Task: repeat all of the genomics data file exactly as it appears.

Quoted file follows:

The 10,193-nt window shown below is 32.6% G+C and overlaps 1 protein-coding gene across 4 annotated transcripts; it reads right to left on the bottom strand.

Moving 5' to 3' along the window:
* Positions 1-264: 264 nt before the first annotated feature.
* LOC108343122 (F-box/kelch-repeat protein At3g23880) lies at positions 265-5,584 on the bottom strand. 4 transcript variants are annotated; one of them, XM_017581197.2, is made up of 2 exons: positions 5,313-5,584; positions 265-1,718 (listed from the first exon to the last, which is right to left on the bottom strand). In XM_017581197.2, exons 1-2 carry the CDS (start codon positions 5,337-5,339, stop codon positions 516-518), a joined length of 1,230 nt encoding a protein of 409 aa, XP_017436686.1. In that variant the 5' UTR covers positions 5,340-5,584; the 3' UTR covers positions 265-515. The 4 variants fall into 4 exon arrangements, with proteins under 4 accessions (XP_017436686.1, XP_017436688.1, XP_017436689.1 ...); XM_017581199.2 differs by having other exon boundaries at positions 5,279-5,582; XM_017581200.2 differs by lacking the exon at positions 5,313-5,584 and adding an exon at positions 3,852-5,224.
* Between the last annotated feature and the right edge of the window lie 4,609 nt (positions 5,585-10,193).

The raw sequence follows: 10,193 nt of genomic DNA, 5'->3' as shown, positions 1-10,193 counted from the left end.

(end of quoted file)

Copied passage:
The 10,193-nt window shown below is 32.6% G+C and overlaps 1 protein-coding gene across 4 annotated transcripts; it reads right to left on the bottom strand.

Moving 5' to 3' along the window:
* Positions 1-264: 264 nt before the first annotated feature.
* LOC108343122 (F-box/kelch-repeat protein At3g23880) lies at positions 265-5,584 on the bottom strand. 4 transcript variants are annotated; one of them, XM_017581197.2, is made up of 2 exons: positions 5,313-5,584; positions 265-1,718 (listed from the first exon to the last, which is right to left on the bottom strand). In XM_017581197.2, exons 1-2 carry the CDS (start codon positions 5,337-5,339, stop codon positions 516-518), a joined length of 1,230 nt encoding a protein of 409 aa, XP_017436686.1. In that variant the 5' UTR covers positions 5,340-5,584; the 3' UTR covers positions 265-515. The 4 variants fall into 4 exon arrangements, with proteins under 4 accessions (XP_017436686.1, XP_017436688.1, XP_017436689.1 ...); XM_017581199.2 differs by having other exon boundaries at positions 5,279-5,582; XM_017581200.2 differs by lacking the exon at positions 5,313-5,584 and adding an exon at positions 3,852-5,224.
* Between the last annotated feature and the right edge of the window lie 4,609 nt (positions 5,585-10,193).

The raw sequence follows: 10,193 nt of genomic DNA, 5'->3' as shown, positions 1-10,193 counted from the left end.